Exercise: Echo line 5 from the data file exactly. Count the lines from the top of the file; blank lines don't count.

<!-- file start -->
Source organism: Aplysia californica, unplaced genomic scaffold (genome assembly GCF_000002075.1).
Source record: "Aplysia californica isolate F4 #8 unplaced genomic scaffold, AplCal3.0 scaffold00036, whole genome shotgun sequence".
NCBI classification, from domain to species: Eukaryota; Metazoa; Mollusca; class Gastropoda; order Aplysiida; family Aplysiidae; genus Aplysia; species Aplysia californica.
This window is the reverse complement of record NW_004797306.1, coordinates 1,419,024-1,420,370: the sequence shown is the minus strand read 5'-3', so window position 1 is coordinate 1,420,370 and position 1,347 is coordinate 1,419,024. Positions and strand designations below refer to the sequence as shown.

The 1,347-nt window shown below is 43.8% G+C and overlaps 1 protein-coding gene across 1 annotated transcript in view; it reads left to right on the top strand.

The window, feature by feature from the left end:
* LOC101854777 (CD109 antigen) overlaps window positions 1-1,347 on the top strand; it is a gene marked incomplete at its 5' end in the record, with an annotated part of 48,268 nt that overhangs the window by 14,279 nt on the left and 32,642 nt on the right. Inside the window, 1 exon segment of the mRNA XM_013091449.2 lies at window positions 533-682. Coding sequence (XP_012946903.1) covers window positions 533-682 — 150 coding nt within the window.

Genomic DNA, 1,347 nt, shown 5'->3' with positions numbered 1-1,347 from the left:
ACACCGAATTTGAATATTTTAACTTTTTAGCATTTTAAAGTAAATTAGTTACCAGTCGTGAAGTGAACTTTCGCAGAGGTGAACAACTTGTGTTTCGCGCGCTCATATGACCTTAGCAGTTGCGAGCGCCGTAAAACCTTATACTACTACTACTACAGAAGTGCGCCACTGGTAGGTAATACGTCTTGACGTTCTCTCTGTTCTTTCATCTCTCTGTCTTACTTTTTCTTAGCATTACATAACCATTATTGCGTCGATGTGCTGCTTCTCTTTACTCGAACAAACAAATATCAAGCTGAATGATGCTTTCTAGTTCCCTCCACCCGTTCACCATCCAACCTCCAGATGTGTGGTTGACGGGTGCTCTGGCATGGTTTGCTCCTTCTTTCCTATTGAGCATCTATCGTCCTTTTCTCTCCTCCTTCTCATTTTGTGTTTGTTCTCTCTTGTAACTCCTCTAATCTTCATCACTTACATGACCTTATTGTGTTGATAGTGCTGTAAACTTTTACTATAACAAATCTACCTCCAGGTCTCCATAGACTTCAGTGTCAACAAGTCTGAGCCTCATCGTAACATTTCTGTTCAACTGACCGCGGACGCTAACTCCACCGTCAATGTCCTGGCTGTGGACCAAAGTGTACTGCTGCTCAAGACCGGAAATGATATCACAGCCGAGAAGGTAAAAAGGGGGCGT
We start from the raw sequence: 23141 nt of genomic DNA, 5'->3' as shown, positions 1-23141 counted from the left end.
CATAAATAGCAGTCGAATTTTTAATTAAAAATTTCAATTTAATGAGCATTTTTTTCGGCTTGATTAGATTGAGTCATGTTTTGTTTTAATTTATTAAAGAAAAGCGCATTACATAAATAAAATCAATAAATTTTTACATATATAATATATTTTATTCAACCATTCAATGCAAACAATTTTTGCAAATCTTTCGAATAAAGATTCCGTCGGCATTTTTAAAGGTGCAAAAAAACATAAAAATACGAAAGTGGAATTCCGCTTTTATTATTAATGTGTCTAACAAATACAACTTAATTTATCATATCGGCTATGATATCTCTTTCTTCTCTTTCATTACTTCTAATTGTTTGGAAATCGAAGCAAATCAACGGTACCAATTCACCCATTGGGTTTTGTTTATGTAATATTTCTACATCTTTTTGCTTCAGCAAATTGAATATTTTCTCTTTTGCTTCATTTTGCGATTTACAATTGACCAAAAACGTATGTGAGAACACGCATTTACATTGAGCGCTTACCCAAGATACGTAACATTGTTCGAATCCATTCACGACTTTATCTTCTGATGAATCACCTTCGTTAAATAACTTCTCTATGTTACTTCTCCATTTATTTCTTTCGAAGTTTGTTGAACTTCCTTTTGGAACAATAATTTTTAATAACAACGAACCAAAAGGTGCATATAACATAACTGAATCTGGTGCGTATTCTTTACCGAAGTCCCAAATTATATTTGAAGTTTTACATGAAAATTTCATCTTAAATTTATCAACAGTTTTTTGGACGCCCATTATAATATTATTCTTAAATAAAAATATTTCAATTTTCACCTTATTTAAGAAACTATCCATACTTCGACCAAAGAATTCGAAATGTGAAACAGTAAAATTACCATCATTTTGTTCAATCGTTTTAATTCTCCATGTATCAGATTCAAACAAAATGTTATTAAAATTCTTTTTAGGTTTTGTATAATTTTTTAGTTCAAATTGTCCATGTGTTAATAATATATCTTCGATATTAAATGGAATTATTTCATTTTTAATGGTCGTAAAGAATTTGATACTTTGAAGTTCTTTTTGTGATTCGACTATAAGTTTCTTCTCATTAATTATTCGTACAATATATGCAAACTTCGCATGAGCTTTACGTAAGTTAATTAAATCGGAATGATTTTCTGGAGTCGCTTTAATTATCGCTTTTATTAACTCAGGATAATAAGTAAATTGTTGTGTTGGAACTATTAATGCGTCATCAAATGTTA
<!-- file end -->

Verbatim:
The 1,347-nt window shown below is 43.8% G+C and overlaps 1 protein-coding gene across 1 annotated transcript in view; it reads left to right on the top strand.